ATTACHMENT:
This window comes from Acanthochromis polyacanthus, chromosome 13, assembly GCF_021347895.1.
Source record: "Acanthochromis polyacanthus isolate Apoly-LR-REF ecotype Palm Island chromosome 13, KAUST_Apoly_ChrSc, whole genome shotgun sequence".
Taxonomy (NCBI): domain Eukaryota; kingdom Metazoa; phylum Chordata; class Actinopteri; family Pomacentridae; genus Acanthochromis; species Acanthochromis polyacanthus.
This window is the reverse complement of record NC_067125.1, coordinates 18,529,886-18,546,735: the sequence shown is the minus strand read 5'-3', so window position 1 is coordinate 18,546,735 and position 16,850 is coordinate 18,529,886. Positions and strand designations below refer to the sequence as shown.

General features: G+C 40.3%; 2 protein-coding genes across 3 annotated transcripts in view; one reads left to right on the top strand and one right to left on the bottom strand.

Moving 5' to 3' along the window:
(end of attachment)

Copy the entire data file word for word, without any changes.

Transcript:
This window comes from Acanthochromis polyacanthus, chromosome 13, assembly GCF_021347895.1.
Source record: "Acanthochromis polyacanthus isolate Apoly-LR-REF ecotype Palm Island chromosome 13, KAUST_Apoly_ChrSc, whole genome shotgun sequence".
Taxonomy (NCBI): domain Eukaryota; kingdom Metazoa; phylum Chordata; class Actinopteri; family Pomacentridae; genus Acanthochromis; species Acanthochromis polyacanthus.
This window is the reverse complement of record NC_067125.1, coordinates 18,529,886-18,546,735: the sequence shown is the minus strand read 5'-3', so window position 1 is coordinate 18,546,735 and position 16,850 is coordinate 18,529,886. Positions and strand designations below refer to the sequence as shown.

General features: G+C 40.3%; 2 protein-coding genes across 3 annotated transcripts in view; one reads left to right on the top strand and one right to left on the bottom strand.

Moving 5' to 3' along the window: